### (Or A Proof for Password Security)

U: the set of possible passwords ||: denotes the size of a set a : the available character set n: the length of the password The formula for determining the possible set of all passwords is U = {a}n For example, if you can only use the last three letters of the alphabet for passwords, and you have a password length of 2, then

U = {x, y, z} 2 , or U = {xx, xy, xz, yy, yx, yz, zz, zx, zy}Therefore, the size of U is the number of elements in a raised by the length of the password, or

|U| = |a|nTherefore, the more elements you have in a and the longer n, the larger the size for U, or the more possibilities you have for any given password. How does this relate to password security? Most hackers use a guessing algorithm to attempt to guess a user's password. If you only use letters or numbers, you severely limit the possible password set and make the hacker's job easier. But if you use both letters and numbers, you make the hacker's job harder. Add in special characters, and the work load goes up exponentially.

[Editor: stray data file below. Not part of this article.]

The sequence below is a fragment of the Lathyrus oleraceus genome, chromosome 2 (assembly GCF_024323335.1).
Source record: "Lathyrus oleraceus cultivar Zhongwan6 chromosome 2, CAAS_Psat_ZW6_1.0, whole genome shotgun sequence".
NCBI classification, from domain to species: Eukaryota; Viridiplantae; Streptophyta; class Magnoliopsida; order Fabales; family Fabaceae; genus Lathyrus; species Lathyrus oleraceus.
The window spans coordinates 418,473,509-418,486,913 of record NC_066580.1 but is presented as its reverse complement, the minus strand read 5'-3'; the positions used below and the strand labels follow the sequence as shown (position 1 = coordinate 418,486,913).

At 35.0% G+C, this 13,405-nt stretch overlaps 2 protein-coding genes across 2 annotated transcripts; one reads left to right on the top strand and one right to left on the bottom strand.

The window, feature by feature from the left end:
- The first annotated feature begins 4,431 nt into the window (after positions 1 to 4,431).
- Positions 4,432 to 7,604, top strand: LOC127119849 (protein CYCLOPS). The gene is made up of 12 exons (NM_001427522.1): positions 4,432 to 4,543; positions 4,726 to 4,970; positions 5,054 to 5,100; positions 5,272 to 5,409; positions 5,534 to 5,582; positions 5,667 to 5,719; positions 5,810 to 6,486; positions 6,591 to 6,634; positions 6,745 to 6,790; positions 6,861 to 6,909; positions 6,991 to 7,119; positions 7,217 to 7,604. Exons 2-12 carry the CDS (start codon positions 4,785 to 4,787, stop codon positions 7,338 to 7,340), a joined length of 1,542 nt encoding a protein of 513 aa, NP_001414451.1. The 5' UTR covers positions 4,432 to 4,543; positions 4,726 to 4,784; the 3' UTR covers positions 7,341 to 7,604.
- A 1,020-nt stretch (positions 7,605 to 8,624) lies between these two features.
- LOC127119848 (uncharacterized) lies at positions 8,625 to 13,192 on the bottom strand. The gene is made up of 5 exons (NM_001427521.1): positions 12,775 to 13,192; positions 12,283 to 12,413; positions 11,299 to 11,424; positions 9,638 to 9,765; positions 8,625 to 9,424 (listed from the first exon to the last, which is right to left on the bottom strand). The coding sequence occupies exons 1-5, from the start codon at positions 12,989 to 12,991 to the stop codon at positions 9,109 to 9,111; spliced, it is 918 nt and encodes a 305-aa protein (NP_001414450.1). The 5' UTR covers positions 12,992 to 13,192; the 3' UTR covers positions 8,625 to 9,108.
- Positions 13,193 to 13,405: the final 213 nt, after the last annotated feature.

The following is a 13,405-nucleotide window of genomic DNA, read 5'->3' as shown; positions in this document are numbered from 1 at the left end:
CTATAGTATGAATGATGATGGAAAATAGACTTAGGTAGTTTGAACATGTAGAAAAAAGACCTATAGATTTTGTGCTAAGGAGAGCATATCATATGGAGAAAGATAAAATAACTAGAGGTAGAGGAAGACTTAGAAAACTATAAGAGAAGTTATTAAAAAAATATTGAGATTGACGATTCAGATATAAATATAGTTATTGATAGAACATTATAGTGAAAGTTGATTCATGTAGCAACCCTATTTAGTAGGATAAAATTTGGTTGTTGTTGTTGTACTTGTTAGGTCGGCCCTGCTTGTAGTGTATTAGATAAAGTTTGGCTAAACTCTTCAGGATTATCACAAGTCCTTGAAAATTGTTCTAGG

For example, let's say you need to create an 8 character password.

Using only numbers, |U| = 108, or 100 million

Using only letters, |U| = 268, or over 208 billion

Using all alphanumeric characters, |U| = 368, or over 288 trillion

Using alphanumeric and special characters, |U| = 468, or so big you need to use scientific notation

I typically use a password length of 16, so even if I only use numbers there is still 1016, or 1 quadrillion possible passwords.
This is why security experts want you to use long passwords with a combination of alphanumeric and special characters.

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